Monthly Archives: October 2012

Swift Authentication using Keystone

I’m rather new to OpenStack and have had some difficulty understanding how authentication to Swift using Keystone along with the ACLs work so I thought I’d detail some of what I’ve learnt over the last couple of days. This is probably nothing new to more experienced OpenStack users/administrators but may be of some help to newbies. I have been working with the Essex release so some of the information may be out of date if you try to use it with Folsom, which was released last week. Disclaimer: some of what is below may well be incorrect, please let me know if it is and I’ll update it. This is just what I’ve worked out from looking at various guides, forum posts, log files, code and experimentation.

This blog has some useful information about Swift. One part which was particularly useful was a clarification of terminology between Swift and Keystone which will help in translating between documentation for the different components.

  • A tenant in keystone is an account in swift.
  • A user in keystone is also a user in swift.
  • A role in keystone is a group in swift.

Note that if you are using Horizon to create users, then a project in horizon is equivalent to a tenant.

If you haven’t already done so then follow the instructions in the Essex administration guide to enable Swift authentication using Keystone.

Check that Keystone/Swift Authentication is working

In /etc/swift/proxy-server.conf you will have set operator_role to something like:

operator_roles = admin, swiftoperator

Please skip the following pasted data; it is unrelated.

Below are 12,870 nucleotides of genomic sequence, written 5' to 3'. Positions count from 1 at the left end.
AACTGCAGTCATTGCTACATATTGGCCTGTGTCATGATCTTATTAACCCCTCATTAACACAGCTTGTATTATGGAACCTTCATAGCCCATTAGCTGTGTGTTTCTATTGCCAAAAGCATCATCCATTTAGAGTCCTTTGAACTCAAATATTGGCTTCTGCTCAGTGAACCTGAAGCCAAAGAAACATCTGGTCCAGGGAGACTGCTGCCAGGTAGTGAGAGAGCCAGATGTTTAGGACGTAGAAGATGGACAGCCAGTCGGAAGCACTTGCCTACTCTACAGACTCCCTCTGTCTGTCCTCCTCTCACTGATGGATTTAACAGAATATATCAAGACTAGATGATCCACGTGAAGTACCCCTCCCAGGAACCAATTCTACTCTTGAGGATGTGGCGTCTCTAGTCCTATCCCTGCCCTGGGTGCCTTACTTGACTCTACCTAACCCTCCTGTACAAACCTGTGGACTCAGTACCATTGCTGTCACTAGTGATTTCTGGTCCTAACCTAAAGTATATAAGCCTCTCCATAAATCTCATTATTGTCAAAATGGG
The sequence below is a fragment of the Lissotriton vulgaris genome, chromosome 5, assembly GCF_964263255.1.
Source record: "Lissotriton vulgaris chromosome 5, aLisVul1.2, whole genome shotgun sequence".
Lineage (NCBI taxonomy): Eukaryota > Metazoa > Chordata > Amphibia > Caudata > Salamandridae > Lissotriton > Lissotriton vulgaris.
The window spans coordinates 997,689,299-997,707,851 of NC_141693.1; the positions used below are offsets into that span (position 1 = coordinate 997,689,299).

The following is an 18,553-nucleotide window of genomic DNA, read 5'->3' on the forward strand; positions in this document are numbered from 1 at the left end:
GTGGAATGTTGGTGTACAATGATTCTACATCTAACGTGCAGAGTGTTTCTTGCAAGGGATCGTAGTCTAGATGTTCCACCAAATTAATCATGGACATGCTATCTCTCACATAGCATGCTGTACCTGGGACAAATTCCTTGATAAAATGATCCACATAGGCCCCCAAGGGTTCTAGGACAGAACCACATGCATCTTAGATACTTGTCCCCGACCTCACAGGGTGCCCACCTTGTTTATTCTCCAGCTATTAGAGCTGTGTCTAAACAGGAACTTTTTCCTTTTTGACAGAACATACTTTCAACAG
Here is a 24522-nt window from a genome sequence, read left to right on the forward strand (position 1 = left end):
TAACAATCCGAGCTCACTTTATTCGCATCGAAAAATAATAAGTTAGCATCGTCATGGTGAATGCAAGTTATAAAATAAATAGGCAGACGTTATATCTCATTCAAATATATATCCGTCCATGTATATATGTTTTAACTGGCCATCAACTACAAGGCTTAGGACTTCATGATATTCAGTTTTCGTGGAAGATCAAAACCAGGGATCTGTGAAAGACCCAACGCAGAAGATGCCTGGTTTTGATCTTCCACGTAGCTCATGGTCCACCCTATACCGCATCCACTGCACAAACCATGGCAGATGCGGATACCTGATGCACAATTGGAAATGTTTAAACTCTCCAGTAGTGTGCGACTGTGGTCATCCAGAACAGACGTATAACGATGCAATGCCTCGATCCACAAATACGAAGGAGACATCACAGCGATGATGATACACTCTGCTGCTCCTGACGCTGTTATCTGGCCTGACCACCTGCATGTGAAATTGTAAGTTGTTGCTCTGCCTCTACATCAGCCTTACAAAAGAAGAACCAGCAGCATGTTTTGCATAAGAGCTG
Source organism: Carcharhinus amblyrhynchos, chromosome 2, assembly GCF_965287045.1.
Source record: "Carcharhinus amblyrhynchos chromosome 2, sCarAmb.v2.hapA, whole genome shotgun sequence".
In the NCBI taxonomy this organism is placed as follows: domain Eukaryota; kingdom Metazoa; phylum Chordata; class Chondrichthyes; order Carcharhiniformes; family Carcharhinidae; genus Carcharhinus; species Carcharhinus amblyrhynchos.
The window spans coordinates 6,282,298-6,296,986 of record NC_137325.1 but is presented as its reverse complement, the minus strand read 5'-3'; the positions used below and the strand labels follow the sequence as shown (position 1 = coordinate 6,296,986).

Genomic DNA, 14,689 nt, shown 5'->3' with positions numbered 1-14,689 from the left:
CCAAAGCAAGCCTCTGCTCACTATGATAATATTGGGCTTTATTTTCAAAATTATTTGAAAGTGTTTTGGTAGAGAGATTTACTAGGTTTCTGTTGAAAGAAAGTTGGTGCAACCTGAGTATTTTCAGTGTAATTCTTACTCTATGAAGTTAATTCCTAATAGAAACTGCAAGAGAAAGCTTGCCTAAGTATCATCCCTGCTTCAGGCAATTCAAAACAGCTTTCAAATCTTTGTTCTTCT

A user must be in one of these roles in order to change the ACLs for containers belonging to a Swift account. Remember that in Keystone the role that a user has is a per-tenant property. And that a user does not necessarily have any role in a specific tenant. Specifically, if you create a user in Horizon and set which project (tenant) it belongs to this does not add the user to a role for that tenant (AFAICT). You can add a user to a role for a specific tenant in keystone by doing the following (you will need the appropriate keystone privileges):

$ keystone role-user-add --user_id user-id --tenant_id tenant-id --role_id role-id

The user, tenant and role ids can be listed using the following keystone commands

$ keystone user-list
$ keystone role-list
$ keystone tenant-list

In Essex you can not view the roles a user is in using Horizon, but the following command line argument will list them:

$ keystone role-list --user user-id --tenant tenant-id

At the end of the instructions to enable Keystone authentication for Swift is a command to verify that Swift is properly using Keystone for authentication.

$ swift -V 2 -A http://localhost:5000/v2.0 -U admin:admin -K ADMIN stat

In the command above -U admin:admin specifies the tenant and user information to pass to keystone at http://localhost:5000/v2.0 to retreive a token which is then sent in a second request to the Swift proxy server. The token is used by the server to determine if the user/tenant combination has permission to run the stat command. Because in the example above (and many other examples) the user and tenant are the same name there is some ambiguity, but note that the -U parameter is of the form -U keystone_tenant:keystone_user and not the other way around. Also, the parameter to -K should be the password for the tenant user account, not some other key or id (which is used in some other examples around).

If the swift command fails to retreive a token from the Keystone server, say because of an incorrect password, then you’ll see a response like this:

$ swift -V 2 -A http://localhost:5000/v2.0 -U admin:admin -K ADMIN_PASSWORD stat
Auth GET failed: http://localhost:5000/v2.0/tokens 401 Not Authorized

If it fails because the swift command successfully retrieved a token from Keystone but the user specified is not in a role for the specified tenant that has sufficient privileges to run the command (in this case not in operator_roles, then you’ll see a response like this: